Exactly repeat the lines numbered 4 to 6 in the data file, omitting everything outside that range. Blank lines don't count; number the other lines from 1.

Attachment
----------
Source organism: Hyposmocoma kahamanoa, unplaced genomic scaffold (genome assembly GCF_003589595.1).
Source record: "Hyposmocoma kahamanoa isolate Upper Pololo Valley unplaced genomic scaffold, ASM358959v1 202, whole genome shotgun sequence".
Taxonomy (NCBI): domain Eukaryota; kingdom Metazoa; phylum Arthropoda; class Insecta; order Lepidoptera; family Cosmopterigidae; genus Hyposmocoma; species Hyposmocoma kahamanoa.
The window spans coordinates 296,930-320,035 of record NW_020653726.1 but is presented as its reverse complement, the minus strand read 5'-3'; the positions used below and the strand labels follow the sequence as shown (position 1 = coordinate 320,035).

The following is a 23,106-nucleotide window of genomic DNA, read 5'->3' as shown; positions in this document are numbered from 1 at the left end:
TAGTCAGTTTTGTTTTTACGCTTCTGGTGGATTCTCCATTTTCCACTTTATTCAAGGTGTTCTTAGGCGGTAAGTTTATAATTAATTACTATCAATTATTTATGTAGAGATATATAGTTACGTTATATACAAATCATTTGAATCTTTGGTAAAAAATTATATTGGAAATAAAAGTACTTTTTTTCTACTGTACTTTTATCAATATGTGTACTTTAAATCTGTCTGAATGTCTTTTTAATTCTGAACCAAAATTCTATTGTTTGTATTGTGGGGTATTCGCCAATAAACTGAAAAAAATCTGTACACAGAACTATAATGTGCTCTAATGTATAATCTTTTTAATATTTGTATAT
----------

The window spans coordinates 296,930-320,035 of record NW_020653726.1 but is presented as its reverse complement, the minus strand read 5'-3'; the positions used below and the strand labels follow the sequence as shown (position 1 = coordinate 320,035).

The following is a 23,106-nucleotide window of genomic DNA, read 5'->3' as shown; positions in this document are numbered from 1 at the left end:
TAGTCAGTTTTGTTTTTACGCTTCTGGTGGATTCTCCATTTTCCACTTTATTCAAGGTGTTCTTAGGCGGTAAGTTTATAATTAATTACTATCAATTATTTATGTAGAGATATATAGTTACGTTATATACAAATCATTTGAATCTTTGGTAAAAAATTATATTGGAAATAAAAGTACTTTTTTTCTACTGTACTTTTATCAATATGTGTACTTTAAATCTGTCTGAATGTCTTTTTAATTCTGAACCAAAATTCTATTGTTTGTATTGTGGGGTATTCGCCAATAAACTGAAAAAAATCTGTACACAGAACTATAATGTGCTCTAATGTATAATCTTTTTAATATTTGTATAT